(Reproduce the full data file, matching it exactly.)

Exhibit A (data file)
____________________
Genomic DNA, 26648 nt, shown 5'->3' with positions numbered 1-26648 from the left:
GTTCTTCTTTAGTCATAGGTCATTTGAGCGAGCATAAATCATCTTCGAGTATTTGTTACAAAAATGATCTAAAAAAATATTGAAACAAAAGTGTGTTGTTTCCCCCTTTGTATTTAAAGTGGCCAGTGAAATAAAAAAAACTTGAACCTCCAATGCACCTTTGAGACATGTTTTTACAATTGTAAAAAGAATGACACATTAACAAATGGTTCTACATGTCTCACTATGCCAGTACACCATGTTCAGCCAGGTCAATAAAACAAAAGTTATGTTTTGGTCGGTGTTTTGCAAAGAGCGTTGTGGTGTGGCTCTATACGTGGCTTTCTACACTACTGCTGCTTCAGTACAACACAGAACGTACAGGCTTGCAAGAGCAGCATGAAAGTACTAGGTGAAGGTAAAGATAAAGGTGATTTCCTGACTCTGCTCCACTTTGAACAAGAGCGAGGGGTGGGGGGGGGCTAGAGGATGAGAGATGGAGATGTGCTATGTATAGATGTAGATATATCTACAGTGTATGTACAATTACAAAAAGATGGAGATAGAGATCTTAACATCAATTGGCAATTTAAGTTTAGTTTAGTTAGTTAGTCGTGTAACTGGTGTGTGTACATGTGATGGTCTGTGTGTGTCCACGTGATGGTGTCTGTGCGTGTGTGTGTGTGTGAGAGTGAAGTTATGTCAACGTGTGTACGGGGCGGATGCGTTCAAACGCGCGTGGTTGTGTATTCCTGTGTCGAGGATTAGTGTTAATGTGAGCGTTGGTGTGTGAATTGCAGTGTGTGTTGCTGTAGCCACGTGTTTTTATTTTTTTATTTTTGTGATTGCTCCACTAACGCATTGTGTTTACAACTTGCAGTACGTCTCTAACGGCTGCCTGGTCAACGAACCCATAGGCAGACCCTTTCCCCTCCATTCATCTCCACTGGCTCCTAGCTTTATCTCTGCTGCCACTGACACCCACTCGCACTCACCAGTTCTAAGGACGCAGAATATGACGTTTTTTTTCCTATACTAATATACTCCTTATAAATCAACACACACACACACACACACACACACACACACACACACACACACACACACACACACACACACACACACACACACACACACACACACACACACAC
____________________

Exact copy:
Genomic DNA, 26648 nt, shown 5'->3' with positions numbered 1-26648 from the left:
GTTCTTCTTTAGTCATAGGTCATTTGAGCGAGCATAAATCATCTTCGAGTATTTGTTACAAAAATGATCTAAAAAAATATTGAAACAAAAGTGTGTTGTTTCCCCCTTTGTATTTAAAGTGGCCAGTGAAATAAAAAAAACTTGAACCTCCAATGCACCTTTGAGACATGTTTTTACAATTGTAAAAAGAATGACACATTAACAAATGGTTCTACATGTCTCACTATGCCAGTACACCATGTTCAGCCAGGTCAATAAAACAAAAGTTATGTTTTGGTCGGTGTTTTGCAAAGAGCGTTGTGGTGTGGCTCTATACGTGGCTTTCTACACTACTGCTGCTTCAGTACAACACAGAACGTACAGGCTTGCAAGAGCAGCATGAAAGTACTAGGTGAAGGTAAAGATAAAGGTGATTTCCTGACTCTGCTCCACTTTGAACAAGAGCGAGGGGTGGGGGGGGGCTAGAGGATGAGAGATGGAGATGTGCTATGTATAGATGTAGATATATCTACAGTGTATGTACAATTACAAAAAGATGGAGATAGAGATCTTAACATCAATTGGCAATTTAAGTTTAGTTTAGTTAGTTAGTCGTGTAACTGGTGTGTGTACATGTGATGGTCTGTGTGTGTCCACGTGATGGTGTCTGTGCGTGTGTGTGTGTGTGAGAGTGAAGTTATGTCAACGTGTGTACGGGGCGGATGCGTTCAAACGCGCGTGGTTGTGTATTCCTGTGTCGAGGATTAGTGTTAATGTGAGCGTTGGTGTGTGAATTGCAGTGTGTGTTGCTGTAGCCACGTGTTTTTATTTTTTTATTTTTGTGATTGCTCCACTAACGCATTGTGTTTACAACTTGCAGTACGTCTCTAACGGCTGCCTGGTCAACGAACCCATAGGCAGACCCTTTCCCCTCCATTCATCTCCACTGGCTCCTAGCTTTATCTCTGCTGCCACTGACACCCACTCGCACTCACCAGTTCTAAGGACGCAGAATATGACGTTTTTTTTCCTATACTAATATACTCCTTATAAATCAACACACACACACACACACACACACACACACACACACACACACACACACACACACACACACACACACACACACACACACACACACACACACACAC